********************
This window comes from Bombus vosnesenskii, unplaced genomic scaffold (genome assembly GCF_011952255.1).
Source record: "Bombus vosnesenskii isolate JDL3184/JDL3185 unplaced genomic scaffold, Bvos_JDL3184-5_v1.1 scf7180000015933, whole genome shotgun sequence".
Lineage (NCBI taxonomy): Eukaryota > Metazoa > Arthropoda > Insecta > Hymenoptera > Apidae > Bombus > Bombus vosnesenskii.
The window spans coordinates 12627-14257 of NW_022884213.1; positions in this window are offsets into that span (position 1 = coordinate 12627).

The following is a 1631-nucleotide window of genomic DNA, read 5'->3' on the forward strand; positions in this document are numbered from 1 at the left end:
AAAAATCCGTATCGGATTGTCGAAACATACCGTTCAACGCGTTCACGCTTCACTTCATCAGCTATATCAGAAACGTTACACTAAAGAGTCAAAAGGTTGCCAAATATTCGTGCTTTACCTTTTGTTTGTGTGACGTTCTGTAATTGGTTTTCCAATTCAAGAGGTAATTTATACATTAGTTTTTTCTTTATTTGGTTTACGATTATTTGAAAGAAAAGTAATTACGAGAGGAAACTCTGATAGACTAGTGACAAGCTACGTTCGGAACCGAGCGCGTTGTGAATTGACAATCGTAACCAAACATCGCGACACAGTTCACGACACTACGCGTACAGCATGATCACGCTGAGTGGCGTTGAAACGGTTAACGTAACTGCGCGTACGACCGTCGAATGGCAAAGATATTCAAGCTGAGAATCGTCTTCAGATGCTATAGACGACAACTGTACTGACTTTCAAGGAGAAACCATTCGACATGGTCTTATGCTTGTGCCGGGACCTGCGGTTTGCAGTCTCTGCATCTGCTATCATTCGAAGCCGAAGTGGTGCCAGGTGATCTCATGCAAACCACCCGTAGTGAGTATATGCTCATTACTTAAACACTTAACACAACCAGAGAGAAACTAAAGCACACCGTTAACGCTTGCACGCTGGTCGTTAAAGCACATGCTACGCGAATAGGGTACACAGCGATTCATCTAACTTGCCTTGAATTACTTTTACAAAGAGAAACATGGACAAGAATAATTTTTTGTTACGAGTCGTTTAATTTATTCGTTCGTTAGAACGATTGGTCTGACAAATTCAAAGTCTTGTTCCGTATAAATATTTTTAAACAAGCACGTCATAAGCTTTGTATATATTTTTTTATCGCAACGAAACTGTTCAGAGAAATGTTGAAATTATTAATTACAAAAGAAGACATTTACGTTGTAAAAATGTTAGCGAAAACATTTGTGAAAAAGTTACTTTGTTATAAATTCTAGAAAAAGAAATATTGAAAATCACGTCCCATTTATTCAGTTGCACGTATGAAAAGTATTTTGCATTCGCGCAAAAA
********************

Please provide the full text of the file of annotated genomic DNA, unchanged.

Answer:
This window comes from Bombus vosnesenskii, unplaced genomic scaffold (genome assembly GCF_011952255.1).
Source record: "Bombus vosnesenskii isolate JDL3184/JDL3185 unplaced genomic scaffold, Bvos_JDL3184-5_v1.1 scf7180000015933, whole genome shotgun sequence".
Lineage (NCBI taxonomy): Eukaryota > Metazoa > Arthropoda > Insecta > Hymenoptera > Apidae > Bombus > Bombus vosnesenskii.
The window spans coordinates 12627-14257 of NW_022884213.1; positions in this window are offsets into that span (position 1 = coordinate 12627).

The following is a 1631-nucleotide window of genomic DNA, read 5'->3' on the forward strand; positions in this document are numbered from 1 at the left end:
AAAAATCCGTATCGGATTGTCGAAACATACCGTTCAACGCGTTCACGCTTCACTTCATCAGCTATATCAGAAACGTTACACTAAAGAGTCAAAAGGTTGCCAAATATTCGTGCTTTACCTTTTGTTTGTGTGACGTTCTGTAATTGGTTTTCCAATTCAAGAGGTAATTTATACATTAGTTTTTTCTTTATTTGGTTTACGATTATTTGAAAGAAAAGTAATTACGAGAGGAAACTCTGATAGACTAGTGACAAGCTACGTTCGGAACCGAGCGCGTTGTGAATTGACAATCGTAACCAAACATCGCGACACAGTTCACGACACTACGCGTACAGCATGATCACGCTGAGTGGCGTTGAAACGGTTAACGTAACTGCGCGTACGACCGTCGAATGGCAAAGATATTCAAGCTGAGAATCGTCTTCAGATGCTATAGACGACAACTGTACTGACTTTCAAGGAGAAACCATTCGACATGGTCTTATGCTTGTGCCGGGACCTGCGGTTTGCAGTCTCTGCATCTGCTATCATTCGAAGCCGAAGTGGTGCCAGGTGATCTCATGCAAACCACCCGTAGTGAGTATATGCTCATTACTTAAACACTTAACACAACCAGAGAGAAACTAAAGCACACCGTTAACGCTTGCACGCTGGTCGTTAAAGCACATGCTACGCGAATAGGGTACACAGCGATTCATCTAACTTGCCTTGAATTACTTTTACAAAGAGAAACATGGACAAGAATAATTTTTTGTTACGAGTCGTTTAATTTATTCGTTCGTTAGAACGATTGGTCTGACAAATTCAAAGTCTTGTTCCGTATAAATATTTTTAAACAAGCACGTCATAAGCTTTGTATATATTTTTTTATCGCAACGAAACTGTTCAGAGAAATGTTGAAATTATTAATTACAAAAGAAGACATTTACGTTGTAAAAATGTTAGCGAAAACATTTGTGAAAAAGTTACTTTGTTATAAATTCTAGAAAAAGAAATATTGAAAATCACGTCCCATTTATTCAGTTGCACGTATGAAAAGTATTTTGCATTCGCGCAAAAA